The 1865 commencement exercises of the Danville Female Academy were described in detail in a newspaper article that appeared in the Cincinnati Daily Enquirer on June 29, 1865. In it, the school and Rev. D. H. Selph are lauded. Duncan Hyder is referred to as “the learned and persevering Principal of the Academy.”
In 1866 or 1868, the First Baptist Church in Danville, Kentucky sent a letter to Rev. Broadus asking for him to recommend a woman to assist at the Female Academy. Broadus approached a young Lottie Moon. Within a week she was on her way to Danville and her first teaching job. Lottie Moon was the famous Baptist missionary to China. She taught at the Danville Female Academy until 1871.
In 1868, Rev. Duncan Hyder Selph was the pastor of the First Baptist Church in Danville in addition to his duties as president of the Danville Female Academy. At some point in 1868 Rev. D.H. Selph was once again the pastor of Bradley’s Creek Baptist Church back in Lacassas, Rutherford County, Tennessee. His son Washington B. Selph was born in Tennessee on May 14, 1868, so the Selphs were probably in residence in Tennessee by then. More than likely they moved in with Lavnina’s mother Lavinia Burton since they were enumerated with her on July 29, 1870.
Duncan Hyder Selph’s old alma mater Union University had suffered so greatly during the Civil War that it closed its doors from 1861 to 1868. It’s first president after it reopened in 1868 was D.H. Selph. His acceptance of that position was seen as a positive sign of the school’s potential to endure.
Next, Duncan Hyder Selph followed Dr. Durbin as president of the Baptist Female College in Lexington, Lafayette County, Missouri, supposedly in 1869. Certainly, he was still in Murfreesboro when he mailed a letter to Nashville on 28 August 1869. In reality, he probably did not begin at Baptist Female College until late in 1870. He resigned from First Baptist in August of 1870. He and Lavinia joined the First Baptist Church of Lexington, Missouri in October of 1870. Duncan Hyder was the pastor of that church from 1871 to 1872.
Iley Nunn Selph, the youngest child of D.H. and Lavinia, was born in Lexington, Missouri on February 9, 1872.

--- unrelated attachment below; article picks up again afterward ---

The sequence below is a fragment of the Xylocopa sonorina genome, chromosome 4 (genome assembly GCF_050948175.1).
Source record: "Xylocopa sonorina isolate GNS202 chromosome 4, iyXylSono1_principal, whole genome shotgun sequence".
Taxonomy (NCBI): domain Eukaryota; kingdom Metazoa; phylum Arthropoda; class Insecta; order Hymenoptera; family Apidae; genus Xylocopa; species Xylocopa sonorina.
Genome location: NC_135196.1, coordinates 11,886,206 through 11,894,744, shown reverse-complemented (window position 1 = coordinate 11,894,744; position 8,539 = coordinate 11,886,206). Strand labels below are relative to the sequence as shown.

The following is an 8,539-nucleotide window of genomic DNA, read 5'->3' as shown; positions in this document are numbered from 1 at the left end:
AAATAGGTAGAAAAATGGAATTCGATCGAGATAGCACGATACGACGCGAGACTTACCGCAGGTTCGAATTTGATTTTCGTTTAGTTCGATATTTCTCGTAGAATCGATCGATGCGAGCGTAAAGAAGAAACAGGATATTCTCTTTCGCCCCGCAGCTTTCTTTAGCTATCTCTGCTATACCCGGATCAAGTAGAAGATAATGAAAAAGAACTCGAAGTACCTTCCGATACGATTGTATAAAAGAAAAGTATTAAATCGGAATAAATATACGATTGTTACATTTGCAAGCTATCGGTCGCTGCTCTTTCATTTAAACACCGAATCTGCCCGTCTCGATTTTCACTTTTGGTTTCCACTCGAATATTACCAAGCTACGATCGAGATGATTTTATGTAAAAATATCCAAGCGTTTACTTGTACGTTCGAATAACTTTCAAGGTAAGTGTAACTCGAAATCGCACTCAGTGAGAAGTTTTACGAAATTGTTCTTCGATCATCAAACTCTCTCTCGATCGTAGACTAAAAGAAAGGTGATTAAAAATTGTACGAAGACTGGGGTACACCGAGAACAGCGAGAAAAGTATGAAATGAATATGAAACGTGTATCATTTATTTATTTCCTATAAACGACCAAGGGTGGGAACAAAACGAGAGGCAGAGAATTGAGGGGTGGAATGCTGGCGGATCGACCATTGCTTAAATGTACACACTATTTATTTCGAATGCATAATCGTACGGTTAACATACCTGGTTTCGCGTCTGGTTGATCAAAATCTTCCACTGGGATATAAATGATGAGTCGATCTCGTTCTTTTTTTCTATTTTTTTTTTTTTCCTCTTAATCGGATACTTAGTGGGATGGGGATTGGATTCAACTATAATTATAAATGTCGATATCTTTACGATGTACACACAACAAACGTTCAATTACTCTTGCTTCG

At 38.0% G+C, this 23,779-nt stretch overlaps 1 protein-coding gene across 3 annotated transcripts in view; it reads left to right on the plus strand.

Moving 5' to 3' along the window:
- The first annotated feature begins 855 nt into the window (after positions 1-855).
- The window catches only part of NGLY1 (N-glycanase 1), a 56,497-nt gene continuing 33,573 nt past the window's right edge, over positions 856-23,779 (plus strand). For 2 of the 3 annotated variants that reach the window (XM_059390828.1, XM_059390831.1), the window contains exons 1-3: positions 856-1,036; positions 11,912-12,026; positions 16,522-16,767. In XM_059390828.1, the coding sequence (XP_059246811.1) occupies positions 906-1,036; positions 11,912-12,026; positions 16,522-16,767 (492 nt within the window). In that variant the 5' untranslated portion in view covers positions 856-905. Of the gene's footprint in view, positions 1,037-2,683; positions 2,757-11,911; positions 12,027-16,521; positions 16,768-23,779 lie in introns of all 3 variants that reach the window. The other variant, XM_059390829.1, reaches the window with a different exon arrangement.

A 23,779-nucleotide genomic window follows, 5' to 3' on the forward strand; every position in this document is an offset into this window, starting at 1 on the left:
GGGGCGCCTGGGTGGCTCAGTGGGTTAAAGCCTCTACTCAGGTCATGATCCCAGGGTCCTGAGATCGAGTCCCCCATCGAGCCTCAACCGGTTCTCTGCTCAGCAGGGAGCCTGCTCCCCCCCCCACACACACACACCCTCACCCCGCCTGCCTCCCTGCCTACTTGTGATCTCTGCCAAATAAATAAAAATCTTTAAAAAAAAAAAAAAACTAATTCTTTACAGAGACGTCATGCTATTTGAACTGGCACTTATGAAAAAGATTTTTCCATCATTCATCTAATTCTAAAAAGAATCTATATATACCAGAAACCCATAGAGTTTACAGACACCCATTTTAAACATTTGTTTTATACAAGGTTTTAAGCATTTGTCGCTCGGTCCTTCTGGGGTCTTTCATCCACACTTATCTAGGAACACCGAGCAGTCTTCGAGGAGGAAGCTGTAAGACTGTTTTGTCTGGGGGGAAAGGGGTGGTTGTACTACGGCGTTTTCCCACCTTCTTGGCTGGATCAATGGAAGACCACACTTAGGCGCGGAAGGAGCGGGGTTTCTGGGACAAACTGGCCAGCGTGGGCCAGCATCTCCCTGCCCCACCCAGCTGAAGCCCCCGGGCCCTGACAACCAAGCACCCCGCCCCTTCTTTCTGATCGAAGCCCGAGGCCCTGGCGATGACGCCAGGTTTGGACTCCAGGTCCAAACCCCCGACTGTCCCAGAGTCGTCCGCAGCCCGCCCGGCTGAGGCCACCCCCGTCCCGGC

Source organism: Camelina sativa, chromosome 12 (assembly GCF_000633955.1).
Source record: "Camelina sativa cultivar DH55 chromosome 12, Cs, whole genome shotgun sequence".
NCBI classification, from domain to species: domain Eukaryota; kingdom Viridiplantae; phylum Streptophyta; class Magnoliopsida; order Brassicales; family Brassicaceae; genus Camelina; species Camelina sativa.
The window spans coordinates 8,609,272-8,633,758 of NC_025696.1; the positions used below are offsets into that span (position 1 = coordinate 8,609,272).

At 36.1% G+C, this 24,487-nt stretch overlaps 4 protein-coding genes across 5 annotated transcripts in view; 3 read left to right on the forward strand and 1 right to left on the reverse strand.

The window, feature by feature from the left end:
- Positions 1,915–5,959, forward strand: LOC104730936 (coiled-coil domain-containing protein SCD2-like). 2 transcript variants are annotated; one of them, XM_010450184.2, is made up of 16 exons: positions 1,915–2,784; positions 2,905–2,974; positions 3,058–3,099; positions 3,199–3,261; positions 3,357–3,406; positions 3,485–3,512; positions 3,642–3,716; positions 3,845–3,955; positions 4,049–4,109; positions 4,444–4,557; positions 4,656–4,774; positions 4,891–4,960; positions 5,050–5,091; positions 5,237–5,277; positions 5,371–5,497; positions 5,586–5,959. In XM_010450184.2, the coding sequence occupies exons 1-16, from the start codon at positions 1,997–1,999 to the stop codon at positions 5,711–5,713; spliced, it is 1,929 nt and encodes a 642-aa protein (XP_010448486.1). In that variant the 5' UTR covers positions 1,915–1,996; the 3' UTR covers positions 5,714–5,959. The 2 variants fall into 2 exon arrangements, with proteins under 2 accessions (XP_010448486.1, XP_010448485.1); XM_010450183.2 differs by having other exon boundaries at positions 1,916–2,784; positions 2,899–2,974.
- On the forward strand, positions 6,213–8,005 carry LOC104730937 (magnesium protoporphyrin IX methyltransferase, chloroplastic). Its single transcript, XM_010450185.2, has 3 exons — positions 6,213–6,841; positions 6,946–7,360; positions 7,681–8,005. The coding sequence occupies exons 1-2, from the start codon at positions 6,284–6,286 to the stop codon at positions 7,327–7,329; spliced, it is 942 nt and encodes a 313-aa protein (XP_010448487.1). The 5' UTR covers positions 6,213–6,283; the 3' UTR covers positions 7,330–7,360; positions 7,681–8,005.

Sometime in late 1872, Duncan Hyder Selph’s health began to fail him. He was ill for more than a year prior to his death. In a letter written from Lavinia’s cousin Mary M.M. Hardeman to Lavinia’s mother, Lavinia (Murfree) Burton, Hardeman wrote, “When did you last hear from him [D.H. Selph?] and my dear cousin Lillie and their 9 children? I cannot realize that she has so many, yet it has been a long time since I had the happiness of meeting her. How is Mr. Selph and how are they all? I hope his restoration may be perfected so that he may dwell in safety with his loved ones and his lovely wife in bringing those dear children up in the nurture and admonition of the Lord. That in their home tenderness, the soft dews of the heart may cause good seed to opening up and bring forth fruit abundantly, I am of the opinion, when the heart is full of love, the world is full of beauty--it elevates and ennobles mankind, and I think we should cultivate a generous flow of kindliest feelings towards all mankind. It will reclaim the vicious and set their hearts and affecting right toward God and fill them with easy temper that is tender and affectionate towards men.”
Duncan Hyder and Lavinia were dismissed by letter from First Baptist Church of Lexington, Missouri on June 18, 1873. This was probably about the time he resigned as president of the Baptist Female College.
Duncan Hyder Selph spent the latter part of 1873 as president of D.D. William Jewel College in Liberty, Missouri. It is doubtful that he was able to carry out his duties very effectively since his health was in rapid decline.
Rev. Duncan Hyder Selph died January 9, 1874 and was buried in Oak Grove Cemetery in Oak Grove, Jackson County, Missouri. His obituary ran in a Lexington, Missouri newspaper:
“SELPH--Near Oak Grove, Jackson County, Jan. 8, after a long and painful illness of more than a year, Rev. Duncan H. Selph, D.D., formerly President of the Baptist Female College in this city.”
Lavinia E. Selph and children probably returned to Murfreesboro, Tennessee shortly afterward.
Above, children of Duncan H. and Lavinia (Burton) Selph from left to right: Sallie B. (Selph) McLean, "Dee" (Selph) Harding, Hardy Selph, and Bettie V. (Selph) Burton. Below, youngest child: Illey Nunn Selph.